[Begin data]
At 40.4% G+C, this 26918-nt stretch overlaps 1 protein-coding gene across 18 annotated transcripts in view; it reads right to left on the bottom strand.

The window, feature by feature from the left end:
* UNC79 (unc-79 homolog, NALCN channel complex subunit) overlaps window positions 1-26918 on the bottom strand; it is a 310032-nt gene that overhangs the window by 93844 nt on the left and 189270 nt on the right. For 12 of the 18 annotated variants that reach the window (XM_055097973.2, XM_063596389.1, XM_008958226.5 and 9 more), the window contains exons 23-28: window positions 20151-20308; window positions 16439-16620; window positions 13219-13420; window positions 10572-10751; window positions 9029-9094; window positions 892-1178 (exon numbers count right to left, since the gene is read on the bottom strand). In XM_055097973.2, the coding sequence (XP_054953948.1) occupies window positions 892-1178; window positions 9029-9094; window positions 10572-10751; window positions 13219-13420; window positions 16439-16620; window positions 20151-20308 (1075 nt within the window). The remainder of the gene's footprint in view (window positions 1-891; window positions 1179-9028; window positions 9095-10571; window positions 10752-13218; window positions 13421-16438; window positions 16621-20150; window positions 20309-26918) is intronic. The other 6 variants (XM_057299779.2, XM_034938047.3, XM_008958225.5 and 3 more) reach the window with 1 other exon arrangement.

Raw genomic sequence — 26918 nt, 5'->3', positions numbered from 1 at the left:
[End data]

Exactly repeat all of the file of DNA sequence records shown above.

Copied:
At 40.4% G+C, this 26918-nt stretch overlaps 1 protein-coding gene across 18 annotated transcripts in view; it reads right to left on the bottom strand.

The window, feature by feature from the left end:
* UNC79 (unc-79 homolog, NALCN channel complex subunit) overlaps window positions 1-26918 on the bottom strand; it is a 310032-nt gene that overhangs the window by 93844 nt on the left and 189270 nt on the right. For 12 of the 18 annotated variants that reach the window (XM_055097973.2, XM_063596389.1, XM_008958226.5 and 9 more), the window contains exons 23-28: window positions 20151-20308; window positions 16439-16620; window positions 13219-13420; window positions 10572-10751; window positions 9029-9094; window positions 892-1178 (exon numbers count right to left, since the gene is read on the bottom strand). In XM_055097973.2, the coding sequence (XP_054953948.1) occupies window positions 892-1178; window positions 9029-9094; window positions 10572-10751; window positions 13219-13420; window positions 16439-16620; window positions 20151-20308 (1075 nt within the window). The remainder of the gene's footprint in view (window positions 1-891; window positions 1179-9028; window positions 9095-10571; window positions 10752-13218; window positions 13421-16438; window positions 16621-20150; window positions 20309-26918) is intronic. The other 6 variants (XM_057299779.2, XM_034938047.3, XM_008958225.5 and 3 more) reach the window with 1 other exon arrangement.

Raw genomic sequence — 26918 nt, 5'->3', positions numbered from 1 at the left: